Marking the government’s homework: Stephen Shaw meets the APPG on Refugees
Mishka from Freed Voices reflects on a meeting between the All Party Parliamentary Group on Refugees and Stephen Shaw, author of two major reports into the state of immigration detention in the UK.
Last week Thangam Debbonaire MP, chair of the APPG on Refugees, organised an interesting meeting for those of us working to reform the UK’s broken system of immigration detention. She invited Stephen Shaw to discuss his recent report assessing progress in implementing his 2016 findings on the welfare of vulnerable people in immigration detention. “Marking the government’s homework”, as he put it.
It was great to see a number of MPs attending the event, and many familiar faces representing NGOs and charities that are working determinedly for immigration detention reform.
Thangam Debboaire MP, Paul Blomfield MP and Stuart McDonald MP asked Shaw important questions about the government’s progress in implementing the recommendations from his first report, and also about the present climate of the UK’s immigration detention estate.
From what I gathered, Shaw’s view is that the Home Office now seems to have a commitment for ‘cultural change’. He said that the chances of significant immigration detention reform are much higher than they were just a few years ago. He also indicated that now is a good time to include a detention reform clause or amendment, e.g. a time limit on detention, into the upcoming immigration bill. The persistence of the #Time4aTimeLimit campaign has successfully put this on the agenda.
Shaw also discussed the government’s internal review into detention time limits and the alternatives to detention pilot that the Home Secretary announced on 24th July. He reiterated that his remit did not include consideration of a time limit, but did advise against the exclusion of foreign national ex-offenders from any possible time limit. This is the case in some countries but would be unproductive, Shaw said, as most of the immigration detainees spending the longest time in immigration detention have previous convictions.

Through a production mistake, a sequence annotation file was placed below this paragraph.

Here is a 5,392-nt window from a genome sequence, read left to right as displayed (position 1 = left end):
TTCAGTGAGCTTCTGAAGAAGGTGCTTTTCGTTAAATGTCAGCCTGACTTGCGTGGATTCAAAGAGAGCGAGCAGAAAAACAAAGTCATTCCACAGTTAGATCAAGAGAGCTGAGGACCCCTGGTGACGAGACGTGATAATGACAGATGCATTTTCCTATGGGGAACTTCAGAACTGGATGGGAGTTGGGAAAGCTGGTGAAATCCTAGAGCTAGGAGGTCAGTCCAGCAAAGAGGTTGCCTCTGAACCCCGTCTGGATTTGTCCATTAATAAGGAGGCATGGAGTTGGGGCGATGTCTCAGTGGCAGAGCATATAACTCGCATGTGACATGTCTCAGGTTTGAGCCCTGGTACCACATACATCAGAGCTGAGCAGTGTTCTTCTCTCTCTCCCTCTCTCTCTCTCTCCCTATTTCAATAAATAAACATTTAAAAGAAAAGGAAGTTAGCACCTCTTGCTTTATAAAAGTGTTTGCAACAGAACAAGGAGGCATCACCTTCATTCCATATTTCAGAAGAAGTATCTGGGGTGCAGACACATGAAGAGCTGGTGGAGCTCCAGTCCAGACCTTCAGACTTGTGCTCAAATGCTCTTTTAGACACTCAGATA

Shaw’s other advice was to make sure that time limit calls are practical and consider the benefits and potential complications. I think that our 28 day time limit call is backed by evidence and is a practical policy proposal. I also think we are on the correct track with our 28 day time limit call.
Shaw outlined the ineffectiveness of the Adults at Risk policy, the enormous cost of running the UK’s detention estate, and the astonishing fact that 55% of people detained are eventually released back into the UK, their detention having served no purpose. He also touched on the growing issue of people being released from detention into destitution, stating that “some people, once released from detention, stand in front of the main gates of detention centres, and wonder whether they should turn right or left, as they do not have any place to go”.
It was also important that two experts-by-experience were able to share their views directly with Stephen Shaw. Direct experience of the unnecessary harm caused by indefinite detention always serves as a reminder of why the introduction of a 28-day time limit is so urgent.